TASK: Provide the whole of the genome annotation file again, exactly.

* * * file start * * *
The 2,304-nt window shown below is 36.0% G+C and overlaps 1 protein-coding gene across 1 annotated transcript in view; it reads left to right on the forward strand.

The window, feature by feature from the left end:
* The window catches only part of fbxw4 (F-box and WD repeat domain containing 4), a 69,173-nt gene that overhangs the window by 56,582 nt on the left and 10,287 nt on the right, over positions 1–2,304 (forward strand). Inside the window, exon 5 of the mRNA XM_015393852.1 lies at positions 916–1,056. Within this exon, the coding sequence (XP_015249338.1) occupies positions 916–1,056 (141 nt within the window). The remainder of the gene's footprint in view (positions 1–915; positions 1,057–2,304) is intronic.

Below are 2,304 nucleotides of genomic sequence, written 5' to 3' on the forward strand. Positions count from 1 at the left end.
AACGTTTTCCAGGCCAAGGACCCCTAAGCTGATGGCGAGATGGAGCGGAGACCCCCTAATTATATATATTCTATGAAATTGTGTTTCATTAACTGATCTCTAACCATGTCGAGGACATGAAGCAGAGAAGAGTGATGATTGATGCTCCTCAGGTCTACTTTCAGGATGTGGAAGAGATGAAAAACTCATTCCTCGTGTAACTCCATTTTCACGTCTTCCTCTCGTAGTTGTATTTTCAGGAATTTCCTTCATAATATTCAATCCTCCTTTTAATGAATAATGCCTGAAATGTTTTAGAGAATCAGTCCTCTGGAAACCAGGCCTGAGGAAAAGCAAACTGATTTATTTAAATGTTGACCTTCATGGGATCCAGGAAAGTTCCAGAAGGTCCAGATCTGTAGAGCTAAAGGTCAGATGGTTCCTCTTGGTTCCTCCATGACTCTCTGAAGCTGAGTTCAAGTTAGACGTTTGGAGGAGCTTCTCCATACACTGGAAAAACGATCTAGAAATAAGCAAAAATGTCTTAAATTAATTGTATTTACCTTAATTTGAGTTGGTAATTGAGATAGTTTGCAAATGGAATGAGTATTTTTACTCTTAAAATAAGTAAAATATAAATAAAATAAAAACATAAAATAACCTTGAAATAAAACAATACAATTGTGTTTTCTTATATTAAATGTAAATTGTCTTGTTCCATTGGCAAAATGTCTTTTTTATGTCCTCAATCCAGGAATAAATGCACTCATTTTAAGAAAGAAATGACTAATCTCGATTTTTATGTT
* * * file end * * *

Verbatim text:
The 2,304-nt window shown below is 36.0% G+C and overlaps 1 protein-coding gene across 1 annotated transcript in view; it reads left to right on the forward strand.

The window, feature by feature from the left end:
* The window catches only part of fbxw4 (F-box and WD repeat domain containing 4), a 69,173-nt gene that overhangs the window by 56,582 nt on the left and 10,287 nt on the right, over positions 1–2,304 (forward strand). Inside the window, exon 5 of the mRNA XM_015393852.1 lies at positions 916–1,056. Within this exon, the coding sequence (XP_015249338.1) occupies positions 916–1,056 (141 nt within the window). The remainder of the gene's footprint in view (positions 1–915; positions 1,057–2,304) is intronic.

Below are 2,304 nucleotides of genomic sequence, written 5' to 3' on the forward strand. Positions count from 1 at the left end.
AACGTTTTCCAGGCCAAGGACCCCTAAGCTGATGGCGAGATGGAGCGGAGACCCCCTAATTATATATATTCTATGAAATTGTGTTTCATTAACTGATCTCTAACCATGTCGAGGACATGAAGCAGAGAAGAGTGATGATTGATGCTCCTCAGGTCTACTTTCAGGATGTGGAAGAGATGAAAAACTCATTCCTCGTGTAACTCCATTTTCACGTCTTCCTCTCGTAGTTGTATTTTCAGGAATTTCCTTCATAATATTCAATCCTCCTTTTAATGAATAATGCCTGAAATGTTTTAGAGAATCAGTCCTCTGGAAACCAGGCCTGAGGAAAAGCAAACTGATTTATTTAAATGTTGACCTTCATGGGATCCAGGAAAGTTCCAGAAGGTCCAGATCTGTAGAGCTAAAGGTCAGATGGTTCCTCTTGGTTCCTCCATGACTCTCTGAAGCTGAGTTCAAGTTAGACGTTTGGAGGAGCTTCTCCATACACTGGAAAAACGATCTAGAAATAAGCAAAAATGTCTTAAATTAATTGTATTTACCTTAATTTGAGTTGGTAATTGAGATAGTTTGCAAATGGAATGAGTATTTTTACTCTTAAAATAAGTAAAATATAAATAAAATAAAAACATAAAATAACCTTGAAATAAAACAATACAATTGTGTTTTCTTATATTAAATGTAAATTGTCTTGTTCCATTGGCAAAATGTCTTTTTTATGTCCTCAATCCAGGAATAAATGCACTCATTTTAAGAAAGAAATGACTAATCTCGATTTTTATGTT